The International Paralympic Committee (IPC) and the Office of the United Nations (UN) High Commissioner for Human Rights have launched a special campaign to mark the International Day of Persons with Disabilities.
The “Transforming Lives Makes Sense for Everyone” (TLMSFE) campaign, focuses on several editions of the Paralympic Games to showcase their long-term legacies for persons with disabilities, through education, employment, inclusive cities, Para sport and political leadership.
As part of the campaign a series of videos will be released, the first of which has gone live already, showing how the 2012 Paralympic Games in London helped create greater employment opportunities for disabled people in Great Britain.
According to figures recently released by the United Kingdom’s Office for National Statistics, 3.85 million people with disabilities are now in employment, nearly a million more than five years ago.
"The Paralympic Games are the world’s number one sport event for driving social inclusion and together with the UN Human Rights Office, the Transforming Lives Makes Sense for Everyone campaign highlights the long-term legacies the Games have for persons with disabilities," IPC President Andrew Parsons said.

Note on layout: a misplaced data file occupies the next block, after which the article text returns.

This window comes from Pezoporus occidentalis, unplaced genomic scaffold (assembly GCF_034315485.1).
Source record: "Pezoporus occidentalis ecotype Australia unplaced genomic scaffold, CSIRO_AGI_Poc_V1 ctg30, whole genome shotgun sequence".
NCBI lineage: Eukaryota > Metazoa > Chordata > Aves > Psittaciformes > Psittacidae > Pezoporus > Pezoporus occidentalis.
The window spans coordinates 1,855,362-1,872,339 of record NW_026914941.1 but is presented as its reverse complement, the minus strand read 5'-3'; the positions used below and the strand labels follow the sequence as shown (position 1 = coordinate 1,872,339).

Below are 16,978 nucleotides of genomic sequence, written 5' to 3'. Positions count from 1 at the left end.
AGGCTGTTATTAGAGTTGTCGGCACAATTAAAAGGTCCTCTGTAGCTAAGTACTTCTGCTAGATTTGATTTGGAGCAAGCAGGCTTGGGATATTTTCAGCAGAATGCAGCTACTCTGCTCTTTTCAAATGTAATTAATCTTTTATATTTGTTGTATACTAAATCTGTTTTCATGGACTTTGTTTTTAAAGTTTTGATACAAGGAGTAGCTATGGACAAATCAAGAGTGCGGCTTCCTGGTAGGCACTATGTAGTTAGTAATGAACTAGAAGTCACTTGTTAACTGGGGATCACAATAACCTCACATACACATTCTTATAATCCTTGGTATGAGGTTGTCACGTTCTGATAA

The three videos being published throughout December tell the stories of several people who have either played key roles in driving inclusive employment in Great Britain or who have secured employment following London 2012.
Three British Paralympians feature, including eight-time Paralympic champion Sophie Christiansen who, as well as being a world-class Para equestrian athlete, is also an analyst for Goldman Sachs in London.
"The London 2012 Paralympics were a great success, set new benchmarks for future editions, and left a tremendous legacy on British society," Parsons said.
"Soon after the Games, research showed that one in three people – equivalent to roughly 20 million people - changed their attitudes towards disability."
Parsons did note however, that more work needs to be done, while the UN High Commissioner for Human Rights Michelle Bachelet claimed the stories show that people with disabilities "can be their own storytellers".
As well as highlighting the cases of Christiansen and other Paralympians, the first video also shows the role UK broadcaster Channel 4 has played in transforming attitudes.
Ahead of London 2012, the broadcasters spent £600,000 ($768,500/€674,000) on a nationwide search for presenters with a disability, who they trained to front their coverage of the Paralympic Games.
During the Games they broadcast more than 500 hours of coverage across all platforms.
"The most important thing is the impact we have had on the British people, the way it has encouraged them to break down barriers and employ more disabled people," their chief marketing and communications officer Dan Brooke said.
"We need to get employers to start realising this is not charity work, this is make your business more successful work."
You can watch the first film on YouTube here.